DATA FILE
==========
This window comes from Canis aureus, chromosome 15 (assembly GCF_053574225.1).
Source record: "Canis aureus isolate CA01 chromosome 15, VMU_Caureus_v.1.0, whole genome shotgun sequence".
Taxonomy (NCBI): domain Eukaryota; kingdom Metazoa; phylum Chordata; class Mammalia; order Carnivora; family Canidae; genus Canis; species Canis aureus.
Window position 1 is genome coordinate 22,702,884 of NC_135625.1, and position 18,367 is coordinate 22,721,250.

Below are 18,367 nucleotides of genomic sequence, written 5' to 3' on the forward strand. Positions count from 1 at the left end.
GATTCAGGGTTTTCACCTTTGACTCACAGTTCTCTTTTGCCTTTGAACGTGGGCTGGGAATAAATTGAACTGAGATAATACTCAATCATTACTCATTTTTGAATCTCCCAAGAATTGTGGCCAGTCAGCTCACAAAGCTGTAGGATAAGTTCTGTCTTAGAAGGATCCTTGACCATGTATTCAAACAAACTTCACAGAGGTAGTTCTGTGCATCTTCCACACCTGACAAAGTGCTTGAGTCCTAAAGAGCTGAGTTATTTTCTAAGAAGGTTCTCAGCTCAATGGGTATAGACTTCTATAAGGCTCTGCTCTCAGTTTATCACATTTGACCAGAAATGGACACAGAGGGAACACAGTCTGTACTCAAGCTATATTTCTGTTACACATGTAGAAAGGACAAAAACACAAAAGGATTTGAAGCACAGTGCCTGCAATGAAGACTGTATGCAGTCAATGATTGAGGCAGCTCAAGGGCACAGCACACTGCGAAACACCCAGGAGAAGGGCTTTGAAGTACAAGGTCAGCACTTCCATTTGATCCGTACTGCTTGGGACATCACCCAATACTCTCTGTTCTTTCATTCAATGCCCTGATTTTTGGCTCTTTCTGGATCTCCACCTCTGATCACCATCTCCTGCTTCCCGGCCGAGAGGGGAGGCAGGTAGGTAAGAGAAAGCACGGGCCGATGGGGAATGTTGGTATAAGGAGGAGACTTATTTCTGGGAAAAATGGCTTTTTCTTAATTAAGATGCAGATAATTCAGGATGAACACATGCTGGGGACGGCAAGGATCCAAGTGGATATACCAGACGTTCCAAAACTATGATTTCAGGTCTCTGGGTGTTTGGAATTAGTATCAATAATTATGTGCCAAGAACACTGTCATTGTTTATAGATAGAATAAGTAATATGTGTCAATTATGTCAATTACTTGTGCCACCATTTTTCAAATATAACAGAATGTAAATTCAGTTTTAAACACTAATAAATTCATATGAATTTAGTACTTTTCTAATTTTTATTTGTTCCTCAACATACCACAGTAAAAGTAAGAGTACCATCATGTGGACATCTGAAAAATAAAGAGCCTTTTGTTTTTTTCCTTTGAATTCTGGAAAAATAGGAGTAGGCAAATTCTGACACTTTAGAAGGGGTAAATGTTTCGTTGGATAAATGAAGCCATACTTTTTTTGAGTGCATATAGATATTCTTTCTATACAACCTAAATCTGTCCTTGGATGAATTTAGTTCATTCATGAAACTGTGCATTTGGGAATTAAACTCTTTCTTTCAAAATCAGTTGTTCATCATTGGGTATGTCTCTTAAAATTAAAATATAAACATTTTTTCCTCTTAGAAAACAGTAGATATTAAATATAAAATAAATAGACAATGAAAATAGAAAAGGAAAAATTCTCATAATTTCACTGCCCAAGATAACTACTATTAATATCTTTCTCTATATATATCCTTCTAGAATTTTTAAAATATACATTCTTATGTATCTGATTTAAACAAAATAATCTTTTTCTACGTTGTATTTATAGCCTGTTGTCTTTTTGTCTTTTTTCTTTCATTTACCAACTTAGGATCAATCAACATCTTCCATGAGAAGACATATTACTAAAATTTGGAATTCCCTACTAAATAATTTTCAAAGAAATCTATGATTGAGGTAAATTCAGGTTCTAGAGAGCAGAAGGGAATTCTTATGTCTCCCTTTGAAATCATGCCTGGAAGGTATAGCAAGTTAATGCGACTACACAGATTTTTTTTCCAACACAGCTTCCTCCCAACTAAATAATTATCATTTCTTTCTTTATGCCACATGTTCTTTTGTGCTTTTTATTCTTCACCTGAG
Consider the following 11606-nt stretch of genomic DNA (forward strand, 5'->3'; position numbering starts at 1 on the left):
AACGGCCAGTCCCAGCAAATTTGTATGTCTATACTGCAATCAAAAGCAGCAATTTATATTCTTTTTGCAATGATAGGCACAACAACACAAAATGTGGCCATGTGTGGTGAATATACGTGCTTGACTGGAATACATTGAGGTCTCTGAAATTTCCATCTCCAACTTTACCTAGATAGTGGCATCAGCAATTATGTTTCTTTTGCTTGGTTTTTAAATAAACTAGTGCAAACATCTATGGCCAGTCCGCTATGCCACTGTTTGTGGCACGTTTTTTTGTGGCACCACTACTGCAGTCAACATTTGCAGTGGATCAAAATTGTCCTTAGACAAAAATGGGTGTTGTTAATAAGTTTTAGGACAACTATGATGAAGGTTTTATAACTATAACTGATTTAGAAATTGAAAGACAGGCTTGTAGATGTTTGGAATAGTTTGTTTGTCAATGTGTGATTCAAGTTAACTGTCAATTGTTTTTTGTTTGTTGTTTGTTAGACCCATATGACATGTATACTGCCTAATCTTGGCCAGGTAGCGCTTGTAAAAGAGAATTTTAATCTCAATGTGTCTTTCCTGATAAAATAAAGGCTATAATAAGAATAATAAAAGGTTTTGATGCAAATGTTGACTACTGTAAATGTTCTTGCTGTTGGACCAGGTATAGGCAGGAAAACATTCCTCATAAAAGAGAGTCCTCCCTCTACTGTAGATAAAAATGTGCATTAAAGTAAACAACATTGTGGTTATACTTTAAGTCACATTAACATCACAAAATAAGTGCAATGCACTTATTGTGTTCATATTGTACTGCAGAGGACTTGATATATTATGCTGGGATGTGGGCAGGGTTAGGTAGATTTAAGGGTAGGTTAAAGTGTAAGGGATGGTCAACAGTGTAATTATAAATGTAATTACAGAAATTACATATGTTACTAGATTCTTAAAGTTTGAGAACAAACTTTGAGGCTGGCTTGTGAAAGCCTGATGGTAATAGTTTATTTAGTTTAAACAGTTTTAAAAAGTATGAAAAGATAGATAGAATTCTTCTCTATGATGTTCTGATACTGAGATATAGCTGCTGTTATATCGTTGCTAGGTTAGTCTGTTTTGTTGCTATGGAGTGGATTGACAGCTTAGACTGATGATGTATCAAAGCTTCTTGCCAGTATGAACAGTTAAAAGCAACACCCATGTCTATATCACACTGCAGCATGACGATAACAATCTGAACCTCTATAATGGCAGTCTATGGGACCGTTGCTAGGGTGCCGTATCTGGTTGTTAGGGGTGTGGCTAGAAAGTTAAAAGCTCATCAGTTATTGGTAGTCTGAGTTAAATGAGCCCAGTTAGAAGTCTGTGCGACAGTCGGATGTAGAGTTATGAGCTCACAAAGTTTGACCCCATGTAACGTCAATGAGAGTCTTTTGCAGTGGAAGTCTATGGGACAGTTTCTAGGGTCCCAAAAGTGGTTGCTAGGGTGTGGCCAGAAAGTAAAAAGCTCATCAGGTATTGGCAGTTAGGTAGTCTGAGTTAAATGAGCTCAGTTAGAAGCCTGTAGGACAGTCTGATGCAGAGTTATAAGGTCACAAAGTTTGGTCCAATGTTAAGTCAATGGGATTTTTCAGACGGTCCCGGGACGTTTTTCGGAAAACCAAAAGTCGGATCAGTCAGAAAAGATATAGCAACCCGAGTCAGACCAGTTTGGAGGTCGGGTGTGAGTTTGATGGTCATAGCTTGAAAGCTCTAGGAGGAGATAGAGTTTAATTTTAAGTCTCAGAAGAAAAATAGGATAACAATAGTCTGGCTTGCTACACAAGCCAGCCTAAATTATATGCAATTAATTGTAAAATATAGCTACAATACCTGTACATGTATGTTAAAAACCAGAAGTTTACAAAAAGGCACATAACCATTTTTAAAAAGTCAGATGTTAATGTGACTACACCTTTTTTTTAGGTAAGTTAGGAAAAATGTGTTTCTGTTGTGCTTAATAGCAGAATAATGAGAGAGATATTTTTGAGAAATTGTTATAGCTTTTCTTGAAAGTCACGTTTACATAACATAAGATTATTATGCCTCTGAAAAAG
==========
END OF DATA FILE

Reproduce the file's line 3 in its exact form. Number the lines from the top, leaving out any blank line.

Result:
Taxonomy (NCBI): domain Eukaryota; kingdom Metazoa; phylum Chordata; class Mammalia; order Carnivora; family Canidae; genus Canis; species Canis aureus.